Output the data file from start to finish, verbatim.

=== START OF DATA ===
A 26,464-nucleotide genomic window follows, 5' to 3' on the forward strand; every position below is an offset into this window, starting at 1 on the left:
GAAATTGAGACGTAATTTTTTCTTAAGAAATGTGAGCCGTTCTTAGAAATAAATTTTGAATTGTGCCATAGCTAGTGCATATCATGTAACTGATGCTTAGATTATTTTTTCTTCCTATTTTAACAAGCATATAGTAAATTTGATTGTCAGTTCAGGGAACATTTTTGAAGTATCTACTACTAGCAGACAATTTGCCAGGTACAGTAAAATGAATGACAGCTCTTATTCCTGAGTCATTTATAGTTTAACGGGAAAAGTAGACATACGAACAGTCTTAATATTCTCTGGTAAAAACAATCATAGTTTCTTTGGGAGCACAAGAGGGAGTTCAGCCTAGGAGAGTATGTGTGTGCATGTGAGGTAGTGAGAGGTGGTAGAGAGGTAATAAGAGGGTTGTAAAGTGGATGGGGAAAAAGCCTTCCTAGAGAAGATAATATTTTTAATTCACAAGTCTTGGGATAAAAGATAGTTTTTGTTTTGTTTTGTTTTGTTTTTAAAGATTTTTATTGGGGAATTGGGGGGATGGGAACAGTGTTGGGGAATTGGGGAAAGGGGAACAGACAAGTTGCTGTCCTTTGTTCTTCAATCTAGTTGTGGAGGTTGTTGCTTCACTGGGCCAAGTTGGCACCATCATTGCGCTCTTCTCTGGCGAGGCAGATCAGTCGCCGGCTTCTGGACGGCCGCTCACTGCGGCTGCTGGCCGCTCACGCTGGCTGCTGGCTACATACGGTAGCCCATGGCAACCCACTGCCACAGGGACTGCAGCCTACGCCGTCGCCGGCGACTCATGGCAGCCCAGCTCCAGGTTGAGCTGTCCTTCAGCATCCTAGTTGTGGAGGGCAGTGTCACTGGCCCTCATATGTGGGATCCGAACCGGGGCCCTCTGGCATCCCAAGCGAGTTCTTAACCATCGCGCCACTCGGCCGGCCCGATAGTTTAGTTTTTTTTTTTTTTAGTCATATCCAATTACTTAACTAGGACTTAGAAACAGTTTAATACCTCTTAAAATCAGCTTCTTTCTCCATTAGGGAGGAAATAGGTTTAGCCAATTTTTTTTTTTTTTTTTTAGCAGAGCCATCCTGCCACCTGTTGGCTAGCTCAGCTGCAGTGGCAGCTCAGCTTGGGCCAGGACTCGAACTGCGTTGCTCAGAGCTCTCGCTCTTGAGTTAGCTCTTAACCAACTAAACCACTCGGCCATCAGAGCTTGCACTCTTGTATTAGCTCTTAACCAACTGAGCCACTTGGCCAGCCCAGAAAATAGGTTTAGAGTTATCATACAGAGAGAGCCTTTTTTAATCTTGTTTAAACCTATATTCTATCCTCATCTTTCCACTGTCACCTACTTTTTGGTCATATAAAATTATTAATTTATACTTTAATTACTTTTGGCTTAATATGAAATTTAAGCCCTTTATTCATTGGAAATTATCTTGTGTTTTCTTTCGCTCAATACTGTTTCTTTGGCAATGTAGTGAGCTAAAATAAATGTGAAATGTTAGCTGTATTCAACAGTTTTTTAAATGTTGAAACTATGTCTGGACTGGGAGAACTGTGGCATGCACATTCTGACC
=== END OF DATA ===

A 26,464-nucleotide genomic window follows, 5' to 3' on the forward strand; every position below is an offset into this window, starting at 1 on the left:
GAAATTGAGACGTAATTTTTTCTTAAGAAATGTGAGCCGTTCTTAGAAATAAATTTTGAATTGTGCCATAGCTAGTGCATATCATGTAACTGATGCTTAGATTATTTTTTCTTCCTATTTTAACAAGCATATAGTAAATTTGATTGTCAGTTCAGGGAACATTTTTGAAGTATCTACTACTAGCAGACAATTTGCCAGGTACAGTAAAATGAATGACAGCTCTTATTCCTGAGTCATTTATAGTTTAACGGGAAAAGTAGACATACGAACAGTCTTAATATTCTCTGGTAAAAACAATCATAGTTTCTTTGGGAGCACAAGAGGGAGTTCAGCCTAGGAGAGTATGTGTGTGCATGTGAGGTAGTGAGAGGTGGTAGAGAGGTAATAAGAGGGTTGTAAAGTGGATGGGGAAAAAGCCTTCCTAGAGAAGATAATATTTTTAATTCACAAGTCTTGGGATAAAAGATAGTTTTTGTTTTGTTTTGTTTTGTTTTTAAAGATTTTTATTGGGGAATTGGGGGGATGGGAACAGTGTTGGGGAATTGGGGAAAGGGGAACAGACAAGTTGCTGTCCTTTGTTCTTCAATCTAGTTGTGGAGGTTGTTGCTTCACTGGGCCAAGTTGGCACCATCATTGCGCTCTTCTCTGGCGAGGCAGATCAGTCGCCGGCTTCTGGACGGCCGCTCACTGCGGCTGCTGGCCGCTCACGCTGGCTGCTGGCTACATACGGTAGCCCATGGCAACCCACTGCCACAGGGACTGCAGCCTACGCCGTCGCCGGCGACTCATGGCAGCCCAGCTCCAGGTTGAGCTGTCCTTCAGCATCCTAGTTGTGGAGGGCAGTGTCACTGGCCCTCATATGTGGGATCCGAACCGGGGCCCTCTGGCATCCCAAGCGAGTTCTTAACCATCGCGCCACTCGGCCGGCCCGATAGTTTAGTTTTTTTTTTTTTTAGTCATATCCAATTACTTAACTAGGACTTAGAAACAGTTTAATACCTCTTAAAATCAGCTTCTTTCTCCATTAGGGAGGAAATAGGTTTAGCCAATTTTTTTTTTTTTTTTTTAGCAGAGCCATCCTGCCACCTGTTGGCTAGCTCAGCTGCAGTGGCAGCTCAGCTTGGGCCAGGACTCGAACTGCGTTGCTCAGAGCTCTCGCTCTTGAGTTAGCTCTTAACCAACTAAACCACTCGGCCATCAGAGCTTGCACTCTTGTATTAGCTCTTAACCAACTGAGCCACTTGGCCAGCCCAGAAAATAGGTTTAGAGTTATCATACAGAGAGAGCCTTTTTTAATCTTGTTTAAACCTATATTCTATCCTCATCTTTCCACTGTCACCTACTTTTTGGTCATATAAAATTATTAATTTATACTTTAATTACTTTTGGCTTAATATGAAATTTAAGCCCTTTATTCATTGGAAATTATCTTGTGTTTTCTTTCGCTCAATACTGTTTCTTTGGCAATGTAGTGAGCTAAAATAAATGTGAAATGTTAGCTGTATTCAACAGTTTTTTAAATGTTGAAACTATGTCTGGACTGGGAGAACTGTGGCATGCACATTCTGACC